This week I also watched a couple romantic comedies, Nurse Betty- somewhat predictable, fun, but not really special- although I was impressed at how Morgan Freeman and Chris Rock could make a couple of hit men seem human, even occasionally appealing. Ghost Town, the story of a ghost trying to help his widow cope was absolutely charming. I disagree with the premise that ghosts are not held here by unfinished business, but by people who won’t let them go because they have unfinished business with the dead people. The movie as a bit hard to start because apparently the widow in it was attracted to jerks. Her husband who died was a jerk, the man she ended up with started out as a jerk (although the story was mostly about his, and to a certain extent, the dead husband learning the importance of being kind), even her boyfriend was, if not a jerk, a pompous ass. That made it a bit hard to take at the beginning. Still, I recommend it.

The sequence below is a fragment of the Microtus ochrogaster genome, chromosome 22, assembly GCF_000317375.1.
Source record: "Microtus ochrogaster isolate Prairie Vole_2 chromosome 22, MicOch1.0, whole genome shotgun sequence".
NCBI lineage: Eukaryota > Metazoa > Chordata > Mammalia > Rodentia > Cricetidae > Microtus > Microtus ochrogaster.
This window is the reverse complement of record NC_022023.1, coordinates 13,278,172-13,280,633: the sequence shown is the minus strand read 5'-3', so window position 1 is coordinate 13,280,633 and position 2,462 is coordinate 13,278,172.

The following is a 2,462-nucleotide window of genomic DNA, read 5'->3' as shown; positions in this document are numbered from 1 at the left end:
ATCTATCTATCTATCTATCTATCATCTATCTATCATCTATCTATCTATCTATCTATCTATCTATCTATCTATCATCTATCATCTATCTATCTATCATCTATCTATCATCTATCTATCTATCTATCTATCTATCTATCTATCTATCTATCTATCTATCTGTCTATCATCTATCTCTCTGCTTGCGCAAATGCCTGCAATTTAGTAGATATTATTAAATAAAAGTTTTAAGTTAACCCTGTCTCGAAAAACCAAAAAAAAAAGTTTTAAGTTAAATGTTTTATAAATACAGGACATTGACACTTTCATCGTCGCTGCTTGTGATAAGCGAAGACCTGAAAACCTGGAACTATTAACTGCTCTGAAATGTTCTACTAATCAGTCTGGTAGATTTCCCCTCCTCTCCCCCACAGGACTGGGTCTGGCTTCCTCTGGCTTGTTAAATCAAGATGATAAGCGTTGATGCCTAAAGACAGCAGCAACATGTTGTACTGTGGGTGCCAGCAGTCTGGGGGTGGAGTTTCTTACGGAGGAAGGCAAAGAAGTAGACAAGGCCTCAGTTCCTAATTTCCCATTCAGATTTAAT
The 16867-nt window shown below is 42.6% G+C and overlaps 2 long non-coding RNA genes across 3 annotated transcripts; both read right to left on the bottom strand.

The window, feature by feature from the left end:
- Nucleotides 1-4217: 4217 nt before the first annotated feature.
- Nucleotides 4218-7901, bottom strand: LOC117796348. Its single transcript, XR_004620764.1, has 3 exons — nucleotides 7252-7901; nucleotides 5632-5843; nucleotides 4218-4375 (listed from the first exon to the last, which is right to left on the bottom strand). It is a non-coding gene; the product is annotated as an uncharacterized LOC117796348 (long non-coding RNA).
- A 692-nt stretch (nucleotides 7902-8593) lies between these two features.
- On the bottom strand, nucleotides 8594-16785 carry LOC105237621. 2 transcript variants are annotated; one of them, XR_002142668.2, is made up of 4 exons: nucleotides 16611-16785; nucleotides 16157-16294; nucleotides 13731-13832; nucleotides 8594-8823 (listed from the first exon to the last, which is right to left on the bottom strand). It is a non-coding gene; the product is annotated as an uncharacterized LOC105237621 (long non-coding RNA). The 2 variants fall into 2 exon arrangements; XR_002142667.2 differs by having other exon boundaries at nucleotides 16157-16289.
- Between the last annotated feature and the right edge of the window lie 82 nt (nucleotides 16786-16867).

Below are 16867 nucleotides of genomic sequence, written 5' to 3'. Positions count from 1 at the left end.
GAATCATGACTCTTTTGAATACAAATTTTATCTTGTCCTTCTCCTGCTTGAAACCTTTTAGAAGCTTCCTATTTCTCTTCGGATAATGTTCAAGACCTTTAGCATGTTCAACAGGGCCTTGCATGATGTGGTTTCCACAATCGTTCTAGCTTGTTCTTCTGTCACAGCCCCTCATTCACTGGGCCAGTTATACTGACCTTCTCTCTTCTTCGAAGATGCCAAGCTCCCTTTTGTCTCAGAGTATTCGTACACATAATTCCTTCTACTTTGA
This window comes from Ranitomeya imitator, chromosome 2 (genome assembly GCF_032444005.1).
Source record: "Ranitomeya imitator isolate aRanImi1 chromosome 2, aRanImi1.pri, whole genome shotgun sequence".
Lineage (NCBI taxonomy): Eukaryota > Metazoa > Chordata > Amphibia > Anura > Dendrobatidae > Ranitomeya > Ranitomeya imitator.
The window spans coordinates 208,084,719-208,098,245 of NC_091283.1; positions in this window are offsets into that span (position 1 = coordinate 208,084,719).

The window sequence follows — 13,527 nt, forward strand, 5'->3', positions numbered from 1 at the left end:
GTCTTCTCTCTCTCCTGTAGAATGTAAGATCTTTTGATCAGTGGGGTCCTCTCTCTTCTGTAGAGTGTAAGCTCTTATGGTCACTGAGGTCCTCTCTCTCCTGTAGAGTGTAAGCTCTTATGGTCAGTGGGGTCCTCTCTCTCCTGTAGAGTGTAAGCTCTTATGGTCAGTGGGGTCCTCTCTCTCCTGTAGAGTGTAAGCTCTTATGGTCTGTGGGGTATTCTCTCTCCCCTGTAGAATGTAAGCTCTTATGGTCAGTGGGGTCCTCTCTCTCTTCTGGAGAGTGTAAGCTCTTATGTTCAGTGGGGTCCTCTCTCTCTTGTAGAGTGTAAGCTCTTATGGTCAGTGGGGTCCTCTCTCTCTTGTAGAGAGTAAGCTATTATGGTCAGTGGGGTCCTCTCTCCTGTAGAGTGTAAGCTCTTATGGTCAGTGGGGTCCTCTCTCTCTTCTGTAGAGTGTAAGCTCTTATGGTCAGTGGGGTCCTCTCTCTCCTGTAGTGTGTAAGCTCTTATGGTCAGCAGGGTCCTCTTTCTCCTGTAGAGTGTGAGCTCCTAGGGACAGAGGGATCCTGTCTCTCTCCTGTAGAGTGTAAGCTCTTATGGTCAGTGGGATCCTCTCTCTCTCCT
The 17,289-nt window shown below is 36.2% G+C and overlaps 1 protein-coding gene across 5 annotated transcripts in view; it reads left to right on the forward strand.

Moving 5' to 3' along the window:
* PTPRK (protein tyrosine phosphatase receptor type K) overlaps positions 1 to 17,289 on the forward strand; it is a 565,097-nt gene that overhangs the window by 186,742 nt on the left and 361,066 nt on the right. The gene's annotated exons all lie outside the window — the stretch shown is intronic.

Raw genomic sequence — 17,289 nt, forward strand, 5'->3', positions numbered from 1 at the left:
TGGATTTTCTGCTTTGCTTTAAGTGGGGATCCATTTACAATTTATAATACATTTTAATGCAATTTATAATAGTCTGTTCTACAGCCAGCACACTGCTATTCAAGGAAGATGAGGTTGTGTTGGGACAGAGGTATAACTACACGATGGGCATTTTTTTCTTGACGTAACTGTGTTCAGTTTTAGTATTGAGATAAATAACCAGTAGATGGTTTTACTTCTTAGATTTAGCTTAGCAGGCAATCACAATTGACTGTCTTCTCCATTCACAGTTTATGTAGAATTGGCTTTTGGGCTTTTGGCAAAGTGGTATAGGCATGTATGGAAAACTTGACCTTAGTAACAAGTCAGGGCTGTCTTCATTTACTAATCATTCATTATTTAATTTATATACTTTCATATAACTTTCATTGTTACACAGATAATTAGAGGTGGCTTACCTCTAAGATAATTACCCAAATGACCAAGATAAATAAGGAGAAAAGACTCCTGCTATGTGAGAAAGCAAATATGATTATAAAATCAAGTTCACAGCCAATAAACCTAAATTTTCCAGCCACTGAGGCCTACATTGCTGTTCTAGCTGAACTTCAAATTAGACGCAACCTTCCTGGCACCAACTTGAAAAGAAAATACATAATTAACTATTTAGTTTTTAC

I saw the old (1935) Last Days of Pompeii, about which mostly I remember such a very young Basil Rathbone as Pontus Pilate. I think they said right up front that it was not based on the book of the same name, but it was still a good story with lots of gladiators and turns of heart and the best special effects one could have in the 30s- which meant hundreds of extras and huge, impressive sets (falling down in the last scene). Given the current political climate, I couldn’t help notice that the young blacksmith who said he had no need for money found out what money was for when his wife needed a doctor. Then as now, when the poor get sick, they die, and tough luck on them. I saw a cartoon where a man was complaining about “Obamacare” and admitted that he liked all the good things that it did, but when challenged, what do you dislike about it, said “Obama”. I think that disingenuous, what he disliked was having to pay for all the good things that were being done for – not him. I do enjoy watching old movies.